Obviously, for a high transient in the switching current (> 10 A/ns) a power semiconductor package with very low parasitic inductance in the power-circuit is needed. Classical packages or modules with a parasitic inductance in a range of 10 to 20 nH will cause increased ringing and reduced switching efficiency. The high switching speed causes higher EMC emission and therefore all the electronic circuits in the system need higher dV/dt and EMC immunity. To handle the high dV/dt, parasitic capacitances should be taken into account from the beginning of the system design. It is also important to consider the thermal design and the cooling concept for SMD packages.
Thermal management of a GaN SMD power semiconductor SMD (surface mount) packages enables the design of power semiconductor circuits with low parasitic inductance as well as gate drive circuits with fast and precise control of the gate voltage. Furthermore, the discrete SMD package allows easy and automated manufacturing of multilevel power converter PCBs.
On the other hand, the SMD device has a lower thermal performance in comparison to a TO-package or a power module. Since the PCB is a major part in the thermal path for an SMD power semiconductor, we have to take a closer look at the PCB design for both thermal dissipation and electrical interconnections.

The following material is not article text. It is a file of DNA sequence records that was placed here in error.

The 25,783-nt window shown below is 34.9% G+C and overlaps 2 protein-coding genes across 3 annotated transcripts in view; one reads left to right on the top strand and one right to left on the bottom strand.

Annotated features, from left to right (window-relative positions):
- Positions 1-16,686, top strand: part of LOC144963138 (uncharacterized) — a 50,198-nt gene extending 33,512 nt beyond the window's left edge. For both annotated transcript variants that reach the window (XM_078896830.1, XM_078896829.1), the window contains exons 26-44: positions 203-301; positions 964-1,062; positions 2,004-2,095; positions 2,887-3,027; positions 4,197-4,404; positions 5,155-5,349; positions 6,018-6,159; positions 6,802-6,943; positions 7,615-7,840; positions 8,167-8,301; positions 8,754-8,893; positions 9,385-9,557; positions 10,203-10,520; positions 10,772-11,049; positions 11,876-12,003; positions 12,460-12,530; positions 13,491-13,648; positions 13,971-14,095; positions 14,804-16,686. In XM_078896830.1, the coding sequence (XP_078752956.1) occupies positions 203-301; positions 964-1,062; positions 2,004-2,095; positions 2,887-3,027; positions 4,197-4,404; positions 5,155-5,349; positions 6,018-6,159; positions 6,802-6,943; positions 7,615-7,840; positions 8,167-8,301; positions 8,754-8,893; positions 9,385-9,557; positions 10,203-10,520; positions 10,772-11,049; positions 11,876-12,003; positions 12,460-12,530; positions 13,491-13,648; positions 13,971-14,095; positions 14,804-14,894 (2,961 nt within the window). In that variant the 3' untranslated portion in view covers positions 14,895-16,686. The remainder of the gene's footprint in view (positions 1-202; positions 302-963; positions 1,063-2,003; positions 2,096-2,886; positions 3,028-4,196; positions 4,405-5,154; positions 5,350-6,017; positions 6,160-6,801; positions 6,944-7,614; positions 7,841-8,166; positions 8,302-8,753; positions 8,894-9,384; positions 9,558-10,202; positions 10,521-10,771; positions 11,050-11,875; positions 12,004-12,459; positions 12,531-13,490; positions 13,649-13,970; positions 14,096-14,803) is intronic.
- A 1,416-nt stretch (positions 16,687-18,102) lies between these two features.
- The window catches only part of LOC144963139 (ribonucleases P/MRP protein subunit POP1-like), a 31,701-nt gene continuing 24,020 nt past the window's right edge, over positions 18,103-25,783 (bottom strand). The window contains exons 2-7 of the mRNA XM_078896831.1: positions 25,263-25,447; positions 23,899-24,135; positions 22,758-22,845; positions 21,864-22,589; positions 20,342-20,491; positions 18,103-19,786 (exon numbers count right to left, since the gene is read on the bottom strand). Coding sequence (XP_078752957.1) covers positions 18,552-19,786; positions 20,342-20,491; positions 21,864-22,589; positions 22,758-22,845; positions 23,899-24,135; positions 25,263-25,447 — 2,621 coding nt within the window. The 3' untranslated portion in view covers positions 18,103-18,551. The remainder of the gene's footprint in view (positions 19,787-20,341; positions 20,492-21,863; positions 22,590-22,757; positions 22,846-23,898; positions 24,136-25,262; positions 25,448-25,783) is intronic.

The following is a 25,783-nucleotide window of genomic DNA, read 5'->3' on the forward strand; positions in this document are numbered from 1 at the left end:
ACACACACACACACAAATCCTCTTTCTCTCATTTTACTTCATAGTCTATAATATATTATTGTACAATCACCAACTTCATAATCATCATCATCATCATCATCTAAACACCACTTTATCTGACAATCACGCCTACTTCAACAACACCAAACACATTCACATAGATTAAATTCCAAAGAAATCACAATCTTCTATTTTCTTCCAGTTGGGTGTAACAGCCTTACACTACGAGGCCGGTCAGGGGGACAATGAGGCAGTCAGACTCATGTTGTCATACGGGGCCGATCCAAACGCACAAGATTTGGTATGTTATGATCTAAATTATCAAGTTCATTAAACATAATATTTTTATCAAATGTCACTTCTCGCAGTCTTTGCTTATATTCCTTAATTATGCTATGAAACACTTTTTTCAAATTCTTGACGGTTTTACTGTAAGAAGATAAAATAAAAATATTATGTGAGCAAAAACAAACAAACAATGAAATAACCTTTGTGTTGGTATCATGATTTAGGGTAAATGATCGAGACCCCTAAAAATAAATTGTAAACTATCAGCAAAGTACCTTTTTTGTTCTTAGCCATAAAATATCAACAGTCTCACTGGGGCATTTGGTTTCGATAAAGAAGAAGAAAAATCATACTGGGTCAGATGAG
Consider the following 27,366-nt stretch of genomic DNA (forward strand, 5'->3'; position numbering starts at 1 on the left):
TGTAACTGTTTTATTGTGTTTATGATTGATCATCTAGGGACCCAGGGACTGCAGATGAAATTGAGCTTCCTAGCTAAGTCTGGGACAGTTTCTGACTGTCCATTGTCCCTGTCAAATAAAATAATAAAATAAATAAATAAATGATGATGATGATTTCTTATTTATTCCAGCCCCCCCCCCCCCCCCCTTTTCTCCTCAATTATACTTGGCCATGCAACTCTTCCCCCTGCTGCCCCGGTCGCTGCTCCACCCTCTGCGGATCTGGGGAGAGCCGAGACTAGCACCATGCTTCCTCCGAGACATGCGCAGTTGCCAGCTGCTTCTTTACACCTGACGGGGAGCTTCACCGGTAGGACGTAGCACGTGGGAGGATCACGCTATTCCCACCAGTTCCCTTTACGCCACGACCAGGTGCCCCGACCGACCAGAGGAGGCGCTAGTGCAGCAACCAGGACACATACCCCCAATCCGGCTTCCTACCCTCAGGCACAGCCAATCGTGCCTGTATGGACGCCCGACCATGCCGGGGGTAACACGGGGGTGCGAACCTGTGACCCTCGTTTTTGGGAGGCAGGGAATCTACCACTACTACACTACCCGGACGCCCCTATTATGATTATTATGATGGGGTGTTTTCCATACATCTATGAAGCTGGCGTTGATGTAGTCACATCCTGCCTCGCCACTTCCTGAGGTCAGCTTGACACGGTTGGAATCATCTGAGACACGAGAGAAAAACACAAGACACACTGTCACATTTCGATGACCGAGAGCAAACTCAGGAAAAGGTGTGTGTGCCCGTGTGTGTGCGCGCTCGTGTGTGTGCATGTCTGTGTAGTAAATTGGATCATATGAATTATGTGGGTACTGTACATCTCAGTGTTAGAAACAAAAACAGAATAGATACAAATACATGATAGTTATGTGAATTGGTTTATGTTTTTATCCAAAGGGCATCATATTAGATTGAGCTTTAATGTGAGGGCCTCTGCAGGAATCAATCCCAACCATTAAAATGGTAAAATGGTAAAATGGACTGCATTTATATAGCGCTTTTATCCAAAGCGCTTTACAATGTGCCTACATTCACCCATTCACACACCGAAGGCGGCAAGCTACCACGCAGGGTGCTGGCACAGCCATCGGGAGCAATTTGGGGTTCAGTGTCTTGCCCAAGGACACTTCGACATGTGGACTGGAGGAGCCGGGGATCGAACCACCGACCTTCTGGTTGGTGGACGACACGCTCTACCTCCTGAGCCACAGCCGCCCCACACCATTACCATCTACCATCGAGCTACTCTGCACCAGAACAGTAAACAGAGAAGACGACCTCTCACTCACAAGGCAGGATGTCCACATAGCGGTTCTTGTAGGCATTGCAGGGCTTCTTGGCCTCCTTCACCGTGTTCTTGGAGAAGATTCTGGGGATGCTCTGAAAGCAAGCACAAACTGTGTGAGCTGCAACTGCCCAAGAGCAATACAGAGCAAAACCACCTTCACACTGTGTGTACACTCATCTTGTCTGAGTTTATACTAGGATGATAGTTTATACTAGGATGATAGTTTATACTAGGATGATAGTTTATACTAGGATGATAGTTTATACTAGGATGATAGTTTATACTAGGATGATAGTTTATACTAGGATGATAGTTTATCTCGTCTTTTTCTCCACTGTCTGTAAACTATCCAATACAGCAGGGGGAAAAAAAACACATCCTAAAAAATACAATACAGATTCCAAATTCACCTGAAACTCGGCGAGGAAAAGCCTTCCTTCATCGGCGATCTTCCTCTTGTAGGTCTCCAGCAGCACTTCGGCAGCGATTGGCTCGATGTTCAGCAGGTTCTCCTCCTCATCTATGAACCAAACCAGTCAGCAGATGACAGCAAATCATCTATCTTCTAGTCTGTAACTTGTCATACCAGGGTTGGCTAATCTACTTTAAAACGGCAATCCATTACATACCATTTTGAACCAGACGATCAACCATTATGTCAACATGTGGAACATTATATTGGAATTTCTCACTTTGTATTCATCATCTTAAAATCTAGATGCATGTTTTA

Figure 2 shows a steady-state thermal equivalent circuit of a printed circuit board (PCB). Two different thermal paths of the PCB are considered: first the local thermal path under the SMD device vertical trough the PCB RPCB,v1, second the spreading resistance into the PCB RPCB,sp in combination with both a distributed vertical resistance RPCB,v2, and the convection resistance to ambient RPCB-A.
All these thermal resistances can be influenced by the layout geometry as well as by different design parameters like PCB thickness, amount of copper on the surface, copper thickness of the layers, thermal VIA density and substrate material. The thermal spreading within the PCB is as important as the use of local thermal VIAs under the power semiconductor device. Thermal spreading decreases the negative influence of the thermal interface material (TIM) and board thickness.
The copper thickness of the layers is a major design parameter to improve the thermal spreading within the PCB. To analyze this influence, a simple 50x50mm2 PCB with four copper layers has been investigated. Even with a standard copper layer thickness of 70 μm or 105 μm, good thermal performance of 4K/W to 5K/W for the thermal resistance of the PCB could be reached. Furthermore, an optimized PCB design allows less local VIAs, which allows a degree of freedom for the electrical design of the power cell. This helps to design a very efficient power cell with a small loop inductance for high transients in the switching current.
The influence and the relevance of an optimized thermal PCB design are also dependent on whether the chosen cooling method is active or passive. For applications with low power losses per SMD device (approximately 4W for the mentioned above device and setup), passive cooling without a heat sink and a fan is possible. This allows for easy and cheap manufacturing of the power converter.